Wednesday, October 2, 2013

A little something

When I got the idea to start Misadventures and Balderdash, I wanted a place where I could share everything. Hence the name. Funny stories, recipes, pictures, miscellaneous stuff I was writing. This is a snip it of something I've been working on, it's the beginning of the story of me.

This story begins with a little girl who liked to tell stories.

“They did what?” Ms. Kincaid exclaimed as I sat across from her in the library of my elementary school at our table which was reserved for my weekly speech therapy session. My grandmother insisted upon speech therapy for me because I spoke so quickly my words sometimes ran together and I said “nakin” instead of “napkin”.

“They threw me off the roof and cooked me in the barbeque pit.” I wouldn’t back down from the story. I needed her to believe that my family had intended to cook me alive the night before and feed me to the cows that lived on the few acres of land we leased out to a local farmer. Where I got these ideas when I was merely in kindergarten, I have no idea. I guess you could say I was an eccentric 5 year old. Later Ms. Kincaid would tell my Mom that I should be on stage one day because I could tell stories with such conviction.

“Tonyne, you shouldn’t lie” Through a quiet laugh she said to me “but I have to ask, why did they throw you off the roof and cook you in the barbeque pit?”

I was always fascinated with Ms. Kincaid, she was a short heavy set woman, likely 35 years old at the time and single. There was a story that on Halloween she would fly from the roof of the local IGA in our small town of Poultney, Vermont. When I think back on her now I realize she was likely just a single woman with cats that just wanted to live her life but people made up rumors that she was a witch because that’s what people in small towns do when people live lives unlike their own.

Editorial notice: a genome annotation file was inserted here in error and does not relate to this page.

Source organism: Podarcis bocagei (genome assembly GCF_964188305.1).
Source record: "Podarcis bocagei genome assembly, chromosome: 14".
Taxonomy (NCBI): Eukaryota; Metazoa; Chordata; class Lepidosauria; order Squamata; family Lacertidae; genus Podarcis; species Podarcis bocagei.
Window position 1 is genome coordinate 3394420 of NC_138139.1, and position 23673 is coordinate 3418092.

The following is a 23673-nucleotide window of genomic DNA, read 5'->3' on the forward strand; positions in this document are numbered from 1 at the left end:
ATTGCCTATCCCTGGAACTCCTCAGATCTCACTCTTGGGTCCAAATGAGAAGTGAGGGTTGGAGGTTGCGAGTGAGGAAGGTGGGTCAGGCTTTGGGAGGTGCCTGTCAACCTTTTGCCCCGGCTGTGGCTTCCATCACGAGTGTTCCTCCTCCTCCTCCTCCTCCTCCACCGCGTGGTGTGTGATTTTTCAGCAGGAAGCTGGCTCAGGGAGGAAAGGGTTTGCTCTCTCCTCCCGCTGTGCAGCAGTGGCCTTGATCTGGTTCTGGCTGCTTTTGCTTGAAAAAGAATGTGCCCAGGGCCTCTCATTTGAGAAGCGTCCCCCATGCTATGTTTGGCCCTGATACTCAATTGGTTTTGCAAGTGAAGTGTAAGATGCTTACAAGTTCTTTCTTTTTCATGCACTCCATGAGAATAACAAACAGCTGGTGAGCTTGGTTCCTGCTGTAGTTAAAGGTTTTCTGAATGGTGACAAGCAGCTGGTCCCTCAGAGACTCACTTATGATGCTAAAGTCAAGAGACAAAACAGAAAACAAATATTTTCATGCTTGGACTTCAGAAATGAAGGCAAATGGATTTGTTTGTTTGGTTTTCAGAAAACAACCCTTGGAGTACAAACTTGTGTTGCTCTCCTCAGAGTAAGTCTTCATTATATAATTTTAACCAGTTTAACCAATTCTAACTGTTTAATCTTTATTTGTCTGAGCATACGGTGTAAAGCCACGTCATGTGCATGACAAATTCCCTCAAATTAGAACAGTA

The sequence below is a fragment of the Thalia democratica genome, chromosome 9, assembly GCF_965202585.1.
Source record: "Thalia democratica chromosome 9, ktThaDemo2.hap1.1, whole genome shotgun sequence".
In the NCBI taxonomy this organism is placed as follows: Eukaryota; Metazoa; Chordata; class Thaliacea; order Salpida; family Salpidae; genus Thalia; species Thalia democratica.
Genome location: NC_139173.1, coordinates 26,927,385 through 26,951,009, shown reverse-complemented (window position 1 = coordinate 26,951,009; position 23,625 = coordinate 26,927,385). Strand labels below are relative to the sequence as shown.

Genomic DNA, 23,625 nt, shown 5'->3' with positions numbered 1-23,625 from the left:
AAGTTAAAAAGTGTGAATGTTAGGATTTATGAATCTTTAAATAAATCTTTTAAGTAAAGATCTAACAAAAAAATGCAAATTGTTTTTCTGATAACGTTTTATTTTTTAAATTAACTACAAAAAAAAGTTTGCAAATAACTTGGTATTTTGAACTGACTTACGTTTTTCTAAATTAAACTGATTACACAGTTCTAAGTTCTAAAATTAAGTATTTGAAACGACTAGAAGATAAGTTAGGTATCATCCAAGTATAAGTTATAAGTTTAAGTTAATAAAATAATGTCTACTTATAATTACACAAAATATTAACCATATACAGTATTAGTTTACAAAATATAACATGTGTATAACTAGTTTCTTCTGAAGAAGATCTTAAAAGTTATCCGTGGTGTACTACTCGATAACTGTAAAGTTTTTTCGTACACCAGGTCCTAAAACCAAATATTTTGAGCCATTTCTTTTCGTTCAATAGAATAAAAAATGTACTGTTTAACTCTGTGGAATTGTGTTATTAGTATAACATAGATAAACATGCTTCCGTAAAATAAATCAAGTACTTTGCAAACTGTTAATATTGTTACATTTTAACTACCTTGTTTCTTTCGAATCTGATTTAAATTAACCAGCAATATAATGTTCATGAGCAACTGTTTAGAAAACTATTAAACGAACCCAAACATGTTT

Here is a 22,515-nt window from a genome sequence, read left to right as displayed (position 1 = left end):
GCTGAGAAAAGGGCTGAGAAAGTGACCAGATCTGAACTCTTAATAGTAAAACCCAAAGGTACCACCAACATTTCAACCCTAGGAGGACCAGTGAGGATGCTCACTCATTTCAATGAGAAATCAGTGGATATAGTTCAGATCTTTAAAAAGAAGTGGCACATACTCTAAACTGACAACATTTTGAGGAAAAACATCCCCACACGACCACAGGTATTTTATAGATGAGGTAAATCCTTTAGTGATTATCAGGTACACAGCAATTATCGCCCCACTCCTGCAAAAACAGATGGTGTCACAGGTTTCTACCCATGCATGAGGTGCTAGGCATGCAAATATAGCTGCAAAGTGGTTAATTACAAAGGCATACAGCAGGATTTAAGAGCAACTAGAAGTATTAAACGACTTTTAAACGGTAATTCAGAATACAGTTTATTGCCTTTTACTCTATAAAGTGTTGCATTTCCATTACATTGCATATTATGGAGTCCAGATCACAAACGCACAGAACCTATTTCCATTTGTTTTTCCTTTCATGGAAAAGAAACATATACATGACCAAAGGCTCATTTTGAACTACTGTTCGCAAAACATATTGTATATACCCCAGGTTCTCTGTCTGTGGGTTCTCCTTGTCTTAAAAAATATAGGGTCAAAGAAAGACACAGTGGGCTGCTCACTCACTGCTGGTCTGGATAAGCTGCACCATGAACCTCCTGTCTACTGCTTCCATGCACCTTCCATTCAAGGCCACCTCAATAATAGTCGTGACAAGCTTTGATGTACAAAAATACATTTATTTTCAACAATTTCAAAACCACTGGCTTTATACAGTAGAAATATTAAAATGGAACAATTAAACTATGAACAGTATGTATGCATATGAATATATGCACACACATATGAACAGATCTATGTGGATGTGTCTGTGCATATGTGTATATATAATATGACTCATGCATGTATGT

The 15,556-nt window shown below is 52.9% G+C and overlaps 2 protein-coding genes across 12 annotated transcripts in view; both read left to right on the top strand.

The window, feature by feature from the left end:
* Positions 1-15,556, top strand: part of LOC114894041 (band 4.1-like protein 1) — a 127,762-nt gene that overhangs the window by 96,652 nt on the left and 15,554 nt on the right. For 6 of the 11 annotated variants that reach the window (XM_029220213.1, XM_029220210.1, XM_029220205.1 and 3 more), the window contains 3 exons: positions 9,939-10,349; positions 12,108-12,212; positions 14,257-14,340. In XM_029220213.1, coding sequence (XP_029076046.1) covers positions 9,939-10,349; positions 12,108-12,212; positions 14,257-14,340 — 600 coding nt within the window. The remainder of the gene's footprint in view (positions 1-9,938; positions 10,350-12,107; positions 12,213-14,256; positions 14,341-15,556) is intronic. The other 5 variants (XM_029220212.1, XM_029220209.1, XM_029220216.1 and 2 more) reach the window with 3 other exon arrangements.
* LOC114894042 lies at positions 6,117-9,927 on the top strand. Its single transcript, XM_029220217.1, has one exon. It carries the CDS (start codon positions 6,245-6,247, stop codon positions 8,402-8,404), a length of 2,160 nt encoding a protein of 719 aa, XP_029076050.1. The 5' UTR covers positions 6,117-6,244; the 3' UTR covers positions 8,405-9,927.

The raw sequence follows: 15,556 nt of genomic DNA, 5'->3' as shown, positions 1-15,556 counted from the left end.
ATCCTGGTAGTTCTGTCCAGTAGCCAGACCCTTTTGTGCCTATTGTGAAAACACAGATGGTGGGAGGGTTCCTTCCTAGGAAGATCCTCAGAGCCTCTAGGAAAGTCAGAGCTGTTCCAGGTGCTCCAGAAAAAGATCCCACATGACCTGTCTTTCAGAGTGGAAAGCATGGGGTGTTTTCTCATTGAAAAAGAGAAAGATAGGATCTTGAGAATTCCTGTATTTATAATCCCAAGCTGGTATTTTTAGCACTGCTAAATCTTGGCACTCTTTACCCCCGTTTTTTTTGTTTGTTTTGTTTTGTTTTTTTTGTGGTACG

“I don’t know, they just did.” I replied. The story of what happened the night before was significantly less glamorous than being cooked alive in a barbeque pit. My Dad, who was dying of brain cancer, had a horrible seizure which left him with a horrible migraine. A short while later I was playing too loudly with my Legos, throwing him to a fit of rage in which he threw the bucket containing the Legos down the hall narrowly missing my head.

I started to cry, quietly. My brother Ritch, 17 years old at the time, picked me up and took me into his room to listen to music. He was always my protector in times like these. My Mom was so stressed out being the only one working, taking care of us and my father who was getting worse by the week that she had little patience left. So that left me with Ritch and his friends. I was the coolest kid in kindergarten and quite possibly the only one who knew every word to “Just a Gigolo” by David Lee Roth.

“They just threw me off the roof, down into the barbeque pit and cooked me. They were going to feed me to the cows for dinner!” Yeah, that was the easier story to tell.

During this time in my life I told lots of stories. There was the time I was spending the night with my grandparents who lived up the road from us. I called my parents on the telephone to report that my grandfather had spanked me.

Let me be clear, my grandfather wouldn’t have spanked me in a million years. My grandmother? Absolutely, but not my grandfather.

“What did you do to make Grandpa spank you?” My Mom asked me through the receiver of the rotary phone. She knew I must have done something next to terrible if he spanked me.

“I don’t know what I did, he just spanked me.” I said into the phone. Apparently the questioning continued and even my Dad tried to coax the information out of me. At some point, as the story of my own story goes, I put the phone down and walked away. My parents were concerned at this point since I had been so convincing. They drove down the road to my grandparents house.

“What are you doing here?” My Grandpa asked them when they walked in the front door.

“Dad, Tonyne said you spanked her. What did she do?” My Dad asked.

“What? I did no such thing!” Wiping his brow with the bandana that was always in his pocket, my grandfather looked at me quizzically followed by my parents.

“I was just kidding.” I smiled before running into the front room to continue playing with my toys.

To this day, I don’t know why I told stories. Maybe I’ve always had a story to tell, or perhaps it was a harsh reality for a 5 year old to face so I made things up to cope, whatever the reason, I’m glad that I was told the story of how I used to tell stories, so that I can write this story now; the story of me.

There it is, just a little something I've been working on. I'd love to know what you think.


  1. are an excellent writer of stories....glad to see you back at it!